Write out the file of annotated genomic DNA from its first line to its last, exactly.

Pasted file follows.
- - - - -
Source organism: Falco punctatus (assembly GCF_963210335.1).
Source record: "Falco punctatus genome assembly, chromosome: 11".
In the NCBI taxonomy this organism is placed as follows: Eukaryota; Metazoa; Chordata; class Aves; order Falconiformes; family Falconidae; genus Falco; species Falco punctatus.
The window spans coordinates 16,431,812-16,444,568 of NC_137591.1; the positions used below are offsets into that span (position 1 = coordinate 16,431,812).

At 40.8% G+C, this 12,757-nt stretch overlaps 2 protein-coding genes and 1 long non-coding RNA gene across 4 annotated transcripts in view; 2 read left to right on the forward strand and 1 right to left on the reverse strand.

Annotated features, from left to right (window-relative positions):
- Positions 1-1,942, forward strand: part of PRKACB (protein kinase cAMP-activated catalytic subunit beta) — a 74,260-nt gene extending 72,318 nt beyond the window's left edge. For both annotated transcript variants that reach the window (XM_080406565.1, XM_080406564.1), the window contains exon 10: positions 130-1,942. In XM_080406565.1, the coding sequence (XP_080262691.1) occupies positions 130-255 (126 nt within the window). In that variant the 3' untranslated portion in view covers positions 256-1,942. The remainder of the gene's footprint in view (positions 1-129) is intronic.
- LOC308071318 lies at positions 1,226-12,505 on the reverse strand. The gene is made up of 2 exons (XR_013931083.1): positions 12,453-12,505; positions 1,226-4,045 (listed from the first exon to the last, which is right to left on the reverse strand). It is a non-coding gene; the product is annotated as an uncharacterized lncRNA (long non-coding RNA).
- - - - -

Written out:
Source organism: Falco punctatus (assembly GCF_963210335.1).
Source record: "Falco punctatus genome assembly, chromosome: 11".
In the NCBI taxonomy this organism is placed as follows: Eukaryota; Metazoa; Chordata; class Aves; order Falconiformes; family Falconidae; genus Falco; species Falco punctatus.
The window spans coordinates 16,431,812-16,444,568 of NC_137591.1; the positions used below are offsets into that span (position 1 = coordinate 16,431,812).

At 40.8% G+C, this 12,757-nt stretch overlaps 2 protein-coding genes and 1 long non-coding RNA gene across 4 annotated transcripts in view; 2 read left to right on the forward strand and 1 right to left on the reverse strand.

Annotated features, from left to right (window-relative positions):
- Positions 1-1,942, forward strand: part of PRKACB (protein kinase cAMP-activated catalytic subunit beta) — a 74,260-nt gene extending 72,318 nt beyond the window's left edge. For both annotated transcript variants that reach the window (XM_080406565.1, XM_080406564.1), the window contains exon 10: positions 130-1,942. In XM_080406565.1, the coding sequence (XP_080262691.1) occupies positions 130-255 (126 nt within the window). In that variant the 3' untranslated portion in view covers positions 256-1,942. The remainder of the gene's footprint in view (positions 1-129) is intronic.
- LOC308071318 lies at positions 1,226-12,505 on the reverse strand. The gene is made up of 2 exons (XR_013931083.1): positions 12,453-12,505; positions 1,226-4,045 (listed from the first exon to the last, which is right to left on the reverse strand). It is a non-coding gene; the product is annotated as an uncharacterized lncRNA (long non-coding RNA).